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Front. Endocrinol., 12 January 2022
Sec. Translational Endocrinology
This article is part of the Research Topic Emerging chemical risks for human health: endocrine disruption by per- and poly-fluorinated alkyl substances (PFAS) View all 5 articles

Editorial: Emerging Chemical Risks for Human Health: Endocrine Disruption by Per- and Poly-Fluorinated Alkyl Substances (PFAS)

  • 1Department of Medicine, Unit of Andrology and Reproduction Medicine, University of Padova, Padova, Italy
  • 2Epidemiology and Environmental Health Joint Research Unit, FISABIO–Universitat Jaume I–Universitat de València, Valencia, Spain
  • 3Spanish Consortium for Research on Epidemiology and Public Health (CIBERESP), Madrid, Spain
  • 4Faculty of Nursing and Chiropody, University of Valencia, Valencia, Spain

Great attention has been paid in recent years to the harmful effects of various chemicals that interfere with hormonal function, collectively known as endocrine-disrupting chemicals (EDCs). Among EDCs, per- and poly-fluorinated alkyl substances (PFAS) are emerging chemicals raising health concerns worldwide. PFAS are a group of more than 4,700 man-made chemicals: perfluorooctanoic acid (PFOA) and perfluorooctane sulfonic acid (PFOS) represent the two most diffused and studied in this chemical class. PFAS are used in a wide variety of consumer products and industrial applications because of their unique chemical and physical properties, including oil and water repellence, temperature and chemical resistance, and surfactant properties. For these reasons, PFAS have been used in a wide variety of industrial and consumer products (e.g., firefighting foams, non-stick metal coatings, food packaging, cosmetics, textiles, photography, chrome plating, pesticides and pharmaceuticals). PFAS accumulate in humans, animals and the environment. This adds to the total burden of other chemicals to which people are exposed and increases the risk of health impacts. Of the relatively few well-studied PFAS, most are considered moderately to highly toxic, particularly for children’s development.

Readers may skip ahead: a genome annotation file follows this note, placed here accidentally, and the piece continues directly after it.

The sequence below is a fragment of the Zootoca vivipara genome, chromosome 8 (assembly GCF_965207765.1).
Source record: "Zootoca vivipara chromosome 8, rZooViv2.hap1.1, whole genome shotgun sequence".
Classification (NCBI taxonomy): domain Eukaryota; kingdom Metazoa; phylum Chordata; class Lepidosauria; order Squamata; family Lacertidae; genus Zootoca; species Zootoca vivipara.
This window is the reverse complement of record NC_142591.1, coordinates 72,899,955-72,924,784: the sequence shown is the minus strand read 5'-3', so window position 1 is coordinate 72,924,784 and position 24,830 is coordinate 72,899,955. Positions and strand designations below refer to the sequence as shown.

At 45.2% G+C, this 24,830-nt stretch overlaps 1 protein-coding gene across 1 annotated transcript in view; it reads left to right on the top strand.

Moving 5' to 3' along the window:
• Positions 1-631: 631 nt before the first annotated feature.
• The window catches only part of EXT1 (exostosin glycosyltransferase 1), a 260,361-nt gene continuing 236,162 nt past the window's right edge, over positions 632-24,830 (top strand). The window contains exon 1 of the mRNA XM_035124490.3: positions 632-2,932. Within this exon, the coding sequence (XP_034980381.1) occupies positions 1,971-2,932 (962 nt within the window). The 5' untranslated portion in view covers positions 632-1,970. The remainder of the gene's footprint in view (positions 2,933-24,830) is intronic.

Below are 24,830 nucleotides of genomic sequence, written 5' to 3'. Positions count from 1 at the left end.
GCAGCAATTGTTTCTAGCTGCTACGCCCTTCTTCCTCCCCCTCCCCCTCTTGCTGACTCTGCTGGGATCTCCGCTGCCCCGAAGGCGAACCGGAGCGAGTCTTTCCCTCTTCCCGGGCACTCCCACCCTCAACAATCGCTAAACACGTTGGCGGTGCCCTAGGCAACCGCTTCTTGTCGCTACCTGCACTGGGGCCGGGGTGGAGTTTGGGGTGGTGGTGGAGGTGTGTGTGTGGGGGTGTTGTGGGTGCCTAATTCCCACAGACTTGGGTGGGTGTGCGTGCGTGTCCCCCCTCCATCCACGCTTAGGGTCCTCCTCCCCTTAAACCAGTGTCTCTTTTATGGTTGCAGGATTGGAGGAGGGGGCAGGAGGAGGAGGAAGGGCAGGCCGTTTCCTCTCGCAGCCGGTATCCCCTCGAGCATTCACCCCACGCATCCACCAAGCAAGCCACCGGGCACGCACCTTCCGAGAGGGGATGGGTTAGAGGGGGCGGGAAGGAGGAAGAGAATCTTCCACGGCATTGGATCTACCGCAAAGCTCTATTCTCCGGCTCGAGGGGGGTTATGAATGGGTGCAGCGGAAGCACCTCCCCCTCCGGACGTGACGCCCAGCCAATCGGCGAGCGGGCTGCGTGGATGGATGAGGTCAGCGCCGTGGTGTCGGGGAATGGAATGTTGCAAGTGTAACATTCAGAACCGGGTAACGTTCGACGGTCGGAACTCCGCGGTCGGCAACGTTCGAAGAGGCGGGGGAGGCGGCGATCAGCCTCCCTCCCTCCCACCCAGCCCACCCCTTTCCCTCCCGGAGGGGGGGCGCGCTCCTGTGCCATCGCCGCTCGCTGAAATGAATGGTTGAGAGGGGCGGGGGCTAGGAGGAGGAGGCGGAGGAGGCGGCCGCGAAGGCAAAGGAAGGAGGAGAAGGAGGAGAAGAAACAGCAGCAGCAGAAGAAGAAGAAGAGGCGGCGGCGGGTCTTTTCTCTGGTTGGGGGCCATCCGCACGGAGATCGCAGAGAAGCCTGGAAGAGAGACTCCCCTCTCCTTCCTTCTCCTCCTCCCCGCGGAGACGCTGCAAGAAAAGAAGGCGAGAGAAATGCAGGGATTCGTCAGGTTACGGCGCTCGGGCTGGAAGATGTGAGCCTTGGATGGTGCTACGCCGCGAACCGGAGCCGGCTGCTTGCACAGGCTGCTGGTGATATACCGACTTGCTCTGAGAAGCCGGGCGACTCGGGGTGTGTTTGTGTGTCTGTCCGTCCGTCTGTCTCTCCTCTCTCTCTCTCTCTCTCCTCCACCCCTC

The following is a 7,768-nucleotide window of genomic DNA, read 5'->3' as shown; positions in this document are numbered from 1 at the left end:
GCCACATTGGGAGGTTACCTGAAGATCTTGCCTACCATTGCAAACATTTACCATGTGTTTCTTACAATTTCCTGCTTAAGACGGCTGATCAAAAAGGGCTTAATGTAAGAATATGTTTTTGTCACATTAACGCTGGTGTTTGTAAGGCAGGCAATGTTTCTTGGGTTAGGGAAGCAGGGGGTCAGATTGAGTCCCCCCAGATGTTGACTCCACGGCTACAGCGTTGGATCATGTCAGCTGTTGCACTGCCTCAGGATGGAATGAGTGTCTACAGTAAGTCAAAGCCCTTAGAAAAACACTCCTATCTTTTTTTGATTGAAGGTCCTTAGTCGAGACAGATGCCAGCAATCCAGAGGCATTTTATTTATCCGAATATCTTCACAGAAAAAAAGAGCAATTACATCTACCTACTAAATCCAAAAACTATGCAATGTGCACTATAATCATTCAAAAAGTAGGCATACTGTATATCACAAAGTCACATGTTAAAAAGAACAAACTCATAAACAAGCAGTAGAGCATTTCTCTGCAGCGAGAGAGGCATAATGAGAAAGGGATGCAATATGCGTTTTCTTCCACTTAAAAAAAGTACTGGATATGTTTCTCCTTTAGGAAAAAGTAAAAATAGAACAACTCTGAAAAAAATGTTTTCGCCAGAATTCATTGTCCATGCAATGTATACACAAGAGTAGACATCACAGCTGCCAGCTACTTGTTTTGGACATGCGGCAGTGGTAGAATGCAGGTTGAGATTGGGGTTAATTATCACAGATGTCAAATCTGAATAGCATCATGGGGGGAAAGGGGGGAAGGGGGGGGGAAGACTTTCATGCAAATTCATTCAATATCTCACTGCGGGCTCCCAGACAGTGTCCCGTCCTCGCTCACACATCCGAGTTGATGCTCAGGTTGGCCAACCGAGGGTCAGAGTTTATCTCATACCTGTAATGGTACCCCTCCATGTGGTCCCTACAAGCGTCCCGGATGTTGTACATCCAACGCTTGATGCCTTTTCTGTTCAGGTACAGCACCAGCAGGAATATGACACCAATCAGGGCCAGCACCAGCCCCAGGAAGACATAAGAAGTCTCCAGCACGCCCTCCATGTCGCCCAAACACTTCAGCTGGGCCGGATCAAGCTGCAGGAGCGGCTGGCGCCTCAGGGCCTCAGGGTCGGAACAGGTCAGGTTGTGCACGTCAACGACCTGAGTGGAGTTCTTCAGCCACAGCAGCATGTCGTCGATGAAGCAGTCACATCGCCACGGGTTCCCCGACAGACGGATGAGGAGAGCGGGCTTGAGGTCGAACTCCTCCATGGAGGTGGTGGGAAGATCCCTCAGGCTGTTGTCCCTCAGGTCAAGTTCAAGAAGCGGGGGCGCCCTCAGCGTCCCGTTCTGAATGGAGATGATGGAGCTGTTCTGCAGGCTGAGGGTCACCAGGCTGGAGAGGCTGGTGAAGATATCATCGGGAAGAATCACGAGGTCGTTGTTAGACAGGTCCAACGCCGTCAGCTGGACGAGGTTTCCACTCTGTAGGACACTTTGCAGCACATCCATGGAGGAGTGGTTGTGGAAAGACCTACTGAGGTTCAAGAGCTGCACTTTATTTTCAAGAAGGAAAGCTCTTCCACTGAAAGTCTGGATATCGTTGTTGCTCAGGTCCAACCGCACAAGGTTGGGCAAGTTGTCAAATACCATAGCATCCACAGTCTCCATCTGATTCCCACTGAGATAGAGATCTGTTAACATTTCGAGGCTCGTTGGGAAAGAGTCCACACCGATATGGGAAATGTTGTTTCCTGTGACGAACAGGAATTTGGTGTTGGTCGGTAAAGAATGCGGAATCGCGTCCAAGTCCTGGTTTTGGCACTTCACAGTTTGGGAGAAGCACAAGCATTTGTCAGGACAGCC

This Research Topic provides an overview of more recent clinical and basic insights about the possible impact of PFAS on human health and expresses the opinions of experts from different areas of medicine and biology who have expanded the field with their recent discoveries. The Research Topic contains 4 contributions, including two original research articles and two reviews.

Incident diabetes and increased fasting glucose have been variably described as clinical outcomes associated with PFAS exposure, largely depending on the molecule type, level of exposure, age, underlying comorbidities, developmental period of exposure and geographic area. However, diabetes-related cardiovascular mortality has been recently claimed as a major complication associated with environmental exposure to PFAS. The review by Meneguzzi et al. analyzed the epidemiological and experimental studies exploring the relationship between exposure to PFAS and thromboembolic cardiovascular disease. The authors also present the recent experimental evidence indicating how new-generation PFAS could represent a possible risk factor for thromboembolic events. This review offers mechanistic support to the hypothesis of the implication of platelet-centered mechanisms in the increase of cardiovascular events observed in populations chronically exposed to PFAS.